|Written by John Bower|
|Wednesday, 17 August 2011 09:26|
It's been four long months since the United States government and F.B.I agents successfully shut down some of the largest online poker rooms from operating in the U.S. in what has been called the "Black Friday" crackdown. Three of the more popular offshore poker rooms; Full Tilt, PokerStars and Absolute Poker ceased operations on U.S. soil back in April when the F.B.I seized their domain names and abruptly stopped millions of Americans from enjoying poker in the comfort of their own homes. As expected, reports from Las Vegas casinos are stating that the countries largest land-based casinos are now pushing hard for legalization.
Nearly a dozen persons connected to the three largest online poker rooms are facing charges of bank fraud, money laundering and illegal gambling with billions of dollars in penalties since the Black Friday crackdown which has the left the door open for Vegas casinos to push for the legalization of online poker and sports betting on U.S. soil. Similar to prohibition, the U.S. government has not made online gambling an illegal activity for its citizens but has kept American companies such as Caesars and MGM Mirage from providing the online entertainment services. Steve Wynn, who was been credited with reviving and developing many Las Vegas casinos, has been an advocate for legalization of online poker rooms and even threatened to move his operations to Macau.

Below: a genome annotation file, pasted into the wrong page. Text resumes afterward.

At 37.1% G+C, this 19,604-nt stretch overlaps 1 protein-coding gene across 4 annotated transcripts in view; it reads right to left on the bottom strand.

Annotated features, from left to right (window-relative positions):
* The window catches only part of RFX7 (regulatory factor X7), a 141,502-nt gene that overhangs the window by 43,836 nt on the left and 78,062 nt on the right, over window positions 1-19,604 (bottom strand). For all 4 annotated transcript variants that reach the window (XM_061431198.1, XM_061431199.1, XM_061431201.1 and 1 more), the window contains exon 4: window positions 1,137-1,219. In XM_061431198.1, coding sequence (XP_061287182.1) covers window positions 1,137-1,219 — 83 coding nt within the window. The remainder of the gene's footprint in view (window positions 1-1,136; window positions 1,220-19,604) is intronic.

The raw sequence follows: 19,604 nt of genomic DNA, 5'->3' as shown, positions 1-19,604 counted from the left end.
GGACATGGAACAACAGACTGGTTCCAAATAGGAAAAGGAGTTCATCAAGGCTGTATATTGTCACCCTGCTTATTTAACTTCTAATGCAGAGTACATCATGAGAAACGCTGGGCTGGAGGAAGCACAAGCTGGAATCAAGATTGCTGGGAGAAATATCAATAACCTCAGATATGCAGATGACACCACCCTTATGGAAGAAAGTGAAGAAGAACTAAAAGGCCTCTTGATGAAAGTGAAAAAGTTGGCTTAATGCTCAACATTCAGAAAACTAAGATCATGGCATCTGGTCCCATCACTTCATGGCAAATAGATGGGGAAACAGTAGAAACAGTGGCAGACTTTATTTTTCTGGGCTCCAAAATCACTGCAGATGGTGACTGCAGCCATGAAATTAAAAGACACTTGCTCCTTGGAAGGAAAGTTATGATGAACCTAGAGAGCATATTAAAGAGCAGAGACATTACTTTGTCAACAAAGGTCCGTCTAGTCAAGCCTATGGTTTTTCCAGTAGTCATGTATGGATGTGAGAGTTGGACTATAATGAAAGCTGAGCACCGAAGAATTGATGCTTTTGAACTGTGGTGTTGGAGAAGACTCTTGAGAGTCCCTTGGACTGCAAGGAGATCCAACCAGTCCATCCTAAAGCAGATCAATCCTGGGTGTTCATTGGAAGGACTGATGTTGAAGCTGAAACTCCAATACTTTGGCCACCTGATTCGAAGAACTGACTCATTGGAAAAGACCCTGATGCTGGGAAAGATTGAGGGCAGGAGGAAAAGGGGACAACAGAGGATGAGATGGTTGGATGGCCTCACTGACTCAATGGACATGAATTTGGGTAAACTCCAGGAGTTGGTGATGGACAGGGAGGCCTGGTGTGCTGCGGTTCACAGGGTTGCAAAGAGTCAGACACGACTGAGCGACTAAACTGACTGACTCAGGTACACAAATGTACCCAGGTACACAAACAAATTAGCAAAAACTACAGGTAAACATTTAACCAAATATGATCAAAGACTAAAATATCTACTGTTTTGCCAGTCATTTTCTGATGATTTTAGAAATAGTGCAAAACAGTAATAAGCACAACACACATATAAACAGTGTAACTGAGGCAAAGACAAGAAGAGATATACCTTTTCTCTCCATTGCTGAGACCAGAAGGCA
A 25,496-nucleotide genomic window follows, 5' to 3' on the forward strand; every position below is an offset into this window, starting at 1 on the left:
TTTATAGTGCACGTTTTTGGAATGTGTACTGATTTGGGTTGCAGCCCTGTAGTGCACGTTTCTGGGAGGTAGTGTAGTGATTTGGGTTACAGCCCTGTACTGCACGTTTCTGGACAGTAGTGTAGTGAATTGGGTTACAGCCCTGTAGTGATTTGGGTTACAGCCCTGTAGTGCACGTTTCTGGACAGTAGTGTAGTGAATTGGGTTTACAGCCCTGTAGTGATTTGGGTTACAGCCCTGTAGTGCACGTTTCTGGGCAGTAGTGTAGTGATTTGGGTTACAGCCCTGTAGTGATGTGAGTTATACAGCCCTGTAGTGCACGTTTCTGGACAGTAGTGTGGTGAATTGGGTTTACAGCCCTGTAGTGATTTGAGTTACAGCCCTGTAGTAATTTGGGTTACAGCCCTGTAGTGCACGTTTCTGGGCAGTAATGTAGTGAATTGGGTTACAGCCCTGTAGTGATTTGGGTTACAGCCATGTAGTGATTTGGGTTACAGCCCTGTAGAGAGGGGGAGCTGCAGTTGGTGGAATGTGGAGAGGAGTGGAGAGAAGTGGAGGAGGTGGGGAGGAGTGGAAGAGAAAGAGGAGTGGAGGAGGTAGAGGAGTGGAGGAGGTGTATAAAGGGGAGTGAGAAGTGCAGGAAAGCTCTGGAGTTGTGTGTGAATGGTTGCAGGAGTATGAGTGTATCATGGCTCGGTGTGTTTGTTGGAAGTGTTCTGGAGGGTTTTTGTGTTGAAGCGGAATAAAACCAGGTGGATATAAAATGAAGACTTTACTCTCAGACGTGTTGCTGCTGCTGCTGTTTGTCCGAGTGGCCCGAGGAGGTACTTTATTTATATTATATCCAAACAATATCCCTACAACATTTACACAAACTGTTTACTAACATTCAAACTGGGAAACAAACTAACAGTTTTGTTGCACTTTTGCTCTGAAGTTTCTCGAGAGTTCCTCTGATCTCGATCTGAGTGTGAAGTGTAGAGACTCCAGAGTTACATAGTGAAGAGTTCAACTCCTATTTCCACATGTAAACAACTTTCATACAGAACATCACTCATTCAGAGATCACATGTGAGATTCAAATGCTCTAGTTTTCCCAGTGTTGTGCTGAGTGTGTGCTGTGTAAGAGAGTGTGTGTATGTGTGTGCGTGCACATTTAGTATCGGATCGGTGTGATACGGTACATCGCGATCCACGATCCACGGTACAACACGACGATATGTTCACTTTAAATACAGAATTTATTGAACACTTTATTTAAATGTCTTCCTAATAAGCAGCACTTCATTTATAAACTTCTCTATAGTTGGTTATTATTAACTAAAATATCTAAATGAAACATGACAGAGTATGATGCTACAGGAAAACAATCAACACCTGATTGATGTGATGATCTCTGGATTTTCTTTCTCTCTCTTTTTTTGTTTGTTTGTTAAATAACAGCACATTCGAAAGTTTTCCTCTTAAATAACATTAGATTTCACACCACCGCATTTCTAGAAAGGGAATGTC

Wynn is not alone in his fight to allow online poker on U.S. soil as senior United States Senator from Nevada Harry Reid and Massachusetts U.S representative Barney Frank have been pushing Washington to legalize the entertainment industry for quite some time. In a country that is already on the brink of financial disaster that continues to fall deeper into debt, many states have also been lobbying to allow online poker in their districts which would add millions of dollars in revenue. States such as California are drawing up bills to be presented in the Senate that would allow American Indian tribes to operate online poker rooms which could return nearly a $1-billion dollars in revenue to the state. That being said, entertainment companies such as Bodog continue to offer a safe haven for playing online poker in the U.S. under a license from the Kahnawake gaming commission.
|Last Updated on Wednesday, 16 November 2011 22:15|